Residential Wiring - The Right Way!
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Main Electrical Panel
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The main electrical panel can also be called the electrical service panel or electrical distribution panel and is where all wiring through out the home connect.
Power lines coming from your local electrical company come in from the pole transformer to a mask on the home or they may come in from underground routing.
When the electrical company's wires first arrive at your home it first goes to an electrical meter mount, in modern times this is mounted on outside the home on the outside wall, some older homes had this inside. The meter could be an analog (dial type) meter or a digital, perhaps even what they call a smart meter.
The meter mount is a mounting terminal bridging through the meter to the wire that connect to the main cut off inside the home. The purpose of the electrical meter is to measure the amount of power consumption that is utilized in the home for purposes of determining how much your electrical bill will be.
This meter is usually mounted close to where the main electrical wires will enter the home and inside there must be a main electrical cut off located close to this electrical entrance.
Now quite often the main electrical cut-off for the home is part of the main electrical distribution panel, but it can be separated but close by as a separate entity from the panel with the breakers or fuses in it. The purpose of the main cut-off is to shut down electricity beyond which is before the main distribution breaker or fuses, in other words being able to shut off the electricity to all circuits to the entire home.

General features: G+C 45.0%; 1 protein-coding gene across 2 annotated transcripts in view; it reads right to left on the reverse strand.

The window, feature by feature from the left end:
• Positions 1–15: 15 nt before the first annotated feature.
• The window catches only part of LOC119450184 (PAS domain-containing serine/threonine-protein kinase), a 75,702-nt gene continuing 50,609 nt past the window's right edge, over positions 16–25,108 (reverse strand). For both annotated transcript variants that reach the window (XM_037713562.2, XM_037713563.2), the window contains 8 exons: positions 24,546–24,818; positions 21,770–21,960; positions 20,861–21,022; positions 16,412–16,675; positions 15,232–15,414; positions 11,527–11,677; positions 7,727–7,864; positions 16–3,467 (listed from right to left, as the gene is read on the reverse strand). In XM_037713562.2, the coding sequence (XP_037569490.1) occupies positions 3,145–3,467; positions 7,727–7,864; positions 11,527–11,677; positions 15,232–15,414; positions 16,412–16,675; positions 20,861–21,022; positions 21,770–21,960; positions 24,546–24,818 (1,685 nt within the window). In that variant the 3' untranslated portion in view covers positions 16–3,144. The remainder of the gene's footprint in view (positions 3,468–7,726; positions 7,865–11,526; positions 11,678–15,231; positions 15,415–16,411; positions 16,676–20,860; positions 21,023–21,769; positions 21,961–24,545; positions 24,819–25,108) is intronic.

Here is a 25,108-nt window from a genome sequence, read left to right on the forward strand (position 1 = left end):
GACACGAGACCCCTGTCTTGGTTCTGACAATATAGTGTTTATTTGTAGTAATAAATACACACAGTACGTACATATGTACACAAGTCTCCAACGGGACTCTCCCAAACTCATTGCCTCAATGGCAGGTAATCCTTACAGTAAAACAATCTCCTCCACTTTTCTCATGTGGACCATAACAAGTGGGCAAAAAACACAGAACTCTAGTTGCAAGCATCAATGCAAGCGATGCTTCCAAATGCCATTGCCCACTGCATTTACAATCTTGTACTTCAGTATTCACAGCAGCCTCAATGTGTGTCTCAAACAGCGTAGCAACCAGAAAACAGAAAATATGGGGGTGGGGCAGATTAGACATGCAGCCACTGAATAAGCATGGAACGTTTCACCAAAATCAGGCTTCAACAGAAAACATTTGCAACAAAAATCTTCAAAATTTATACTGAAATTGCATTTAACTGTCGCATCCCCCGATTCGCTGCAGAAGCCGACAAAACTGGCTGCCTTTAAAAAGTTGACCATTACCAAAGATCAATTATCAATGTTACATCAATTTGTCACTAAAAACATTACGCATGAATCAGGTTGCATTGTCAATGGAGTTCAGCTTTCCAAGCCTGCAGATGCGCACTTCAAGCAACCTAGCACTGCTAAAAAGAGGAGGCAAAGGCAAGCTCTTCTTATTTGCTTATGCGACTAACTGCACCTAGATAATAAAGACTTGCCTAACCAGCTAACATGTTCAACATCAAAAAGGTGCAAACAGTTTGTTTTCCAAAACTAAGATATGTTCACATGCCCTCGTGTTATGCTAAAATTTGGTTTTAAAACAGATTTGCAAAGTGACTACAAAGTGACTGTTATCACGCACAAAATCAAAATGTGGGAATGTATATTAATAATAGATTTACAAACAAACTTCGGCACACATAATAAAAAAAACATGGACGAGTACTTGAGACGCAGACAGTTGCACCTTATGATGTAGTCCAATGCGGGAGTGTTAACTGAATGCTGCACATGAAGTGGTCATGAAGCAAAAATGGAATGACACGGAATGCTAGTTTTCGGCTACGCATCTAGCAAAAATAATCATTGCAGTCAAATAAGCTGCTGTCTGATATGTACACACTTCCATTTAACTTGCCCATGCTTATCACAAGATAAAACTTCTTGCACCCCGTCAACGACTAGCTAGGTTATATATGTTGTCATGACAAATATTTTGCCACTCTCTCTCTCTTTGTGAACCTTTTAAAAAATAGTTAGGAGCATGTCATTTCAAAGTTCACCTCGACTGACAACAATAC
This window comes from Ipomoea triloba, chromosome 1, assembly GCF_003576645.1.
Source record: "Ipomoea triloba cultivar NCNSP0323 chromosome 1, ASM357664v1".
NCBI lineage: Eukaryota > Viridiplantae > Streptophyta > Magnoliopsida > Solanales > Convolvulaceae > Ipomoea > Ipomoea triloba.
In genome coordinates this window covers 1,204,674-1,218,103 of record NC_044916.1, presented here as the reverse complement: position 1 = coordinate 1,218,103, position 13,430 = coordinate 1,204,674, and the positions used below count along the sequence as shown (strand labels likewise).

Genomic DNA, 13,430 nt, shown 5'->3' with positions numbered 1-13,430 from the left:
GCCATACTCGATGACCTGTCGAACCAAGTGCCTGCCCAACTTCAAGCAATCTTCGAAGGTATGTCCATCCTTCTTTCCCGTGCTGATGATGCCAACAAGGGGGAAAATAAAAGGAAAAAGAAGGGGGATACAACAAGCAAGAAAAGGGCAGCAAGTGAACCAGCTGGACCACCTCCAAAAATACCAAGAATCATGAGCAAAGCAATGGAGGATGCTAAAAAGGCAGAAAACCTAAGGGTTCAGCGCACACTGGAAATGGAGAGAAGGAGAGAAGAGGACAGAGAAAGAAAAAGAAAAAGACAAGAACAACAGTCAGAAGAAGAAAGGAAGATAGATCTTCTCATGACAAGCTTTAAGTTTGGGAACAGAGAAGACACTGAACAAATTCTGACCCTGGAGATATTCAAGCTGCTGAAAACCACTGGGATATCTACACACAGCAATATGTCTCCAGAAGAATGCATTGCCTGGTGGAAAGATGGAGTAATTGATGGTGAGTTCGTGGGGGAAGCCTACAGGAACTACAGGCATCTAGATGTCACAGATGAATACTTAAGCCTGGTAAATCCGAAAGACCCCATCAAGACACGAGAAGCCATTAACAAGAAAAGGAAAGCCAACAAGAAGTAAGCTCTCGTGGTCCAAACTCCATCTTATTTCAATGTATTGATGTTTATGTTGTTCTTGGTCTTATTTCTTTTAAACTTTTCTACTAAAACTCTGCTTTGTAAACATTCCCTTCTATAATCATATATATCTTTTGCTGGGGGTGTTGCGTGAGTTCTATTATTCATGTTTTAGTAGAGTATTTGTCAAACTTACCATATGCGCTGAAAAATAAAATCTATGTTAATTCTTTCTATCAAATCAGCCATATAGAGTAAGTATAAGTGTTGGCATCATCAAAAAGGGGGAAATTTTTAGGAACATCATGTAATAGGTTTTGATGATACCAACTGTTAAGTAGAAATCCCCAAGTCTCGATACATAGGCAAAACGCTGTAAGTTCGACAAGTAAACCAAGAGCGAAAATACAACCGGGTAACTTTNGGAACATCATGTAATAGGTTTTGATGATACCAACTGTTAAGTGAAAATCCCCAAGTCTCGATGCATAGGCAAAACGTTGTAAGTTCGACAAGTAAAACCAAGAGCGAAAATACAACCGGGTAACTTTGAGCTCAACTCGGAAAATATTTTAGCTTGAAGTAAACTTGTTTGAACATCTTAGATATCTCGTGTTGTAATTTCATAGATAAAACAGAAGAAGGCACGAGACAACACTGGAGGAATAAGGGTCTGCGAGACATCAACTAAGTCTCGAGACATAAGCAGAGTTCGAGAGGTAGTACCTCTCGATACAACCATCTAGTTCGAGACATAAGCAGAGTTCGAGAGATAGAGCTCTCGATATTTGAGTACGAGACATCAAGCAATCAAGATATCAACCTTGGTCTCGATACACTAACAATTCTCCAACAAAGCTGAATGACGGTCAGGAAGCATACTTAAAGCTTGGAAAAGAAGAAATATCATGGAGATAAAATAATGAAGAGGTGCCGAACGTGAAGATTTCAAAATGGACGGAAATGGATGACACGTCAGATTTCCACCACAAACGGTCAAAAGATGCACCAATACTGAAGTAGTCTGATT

Most homes that have basements the main cut-off and distribution panel will be located in the basement of the home. There is code rules that require the area around the main cut-off / distribution / electrical panel be clear of clutter, there is also rules relating to minimum distance from water sources. The main electrical cut off in modern homes is in the form of a main cut off breaker will provides not only a shut down switch but over current protection rated at whatever your electrical service is which could be 200 amps.
Older homes had a lever or a rocker switch to shut down power with large cartridge type main fuses. From here the output would go to a fuse or breaker distribution panel.
This is a separate cut off with cartridge type main fuses and a breaker distribution panel.
Common power service to home can be anywhere from 60 amps to 200 amps, 200 amp service seems fairly common in modern homes.
Now the average homeowner is not going to be installing a new main service panel unless the person has above average knowledge meaning you would likely be working in the electrical field. Replacing a main electrical service panel that also includes the main breaker cut off would mean that you would need the utility company to help in order to cut off the power prior (on the utility side of the main breaker cut off) to the main breaker cut off, leave such a major job to a qualified professional electrician.
We will now dissect a modern the electrical service / distribution panel.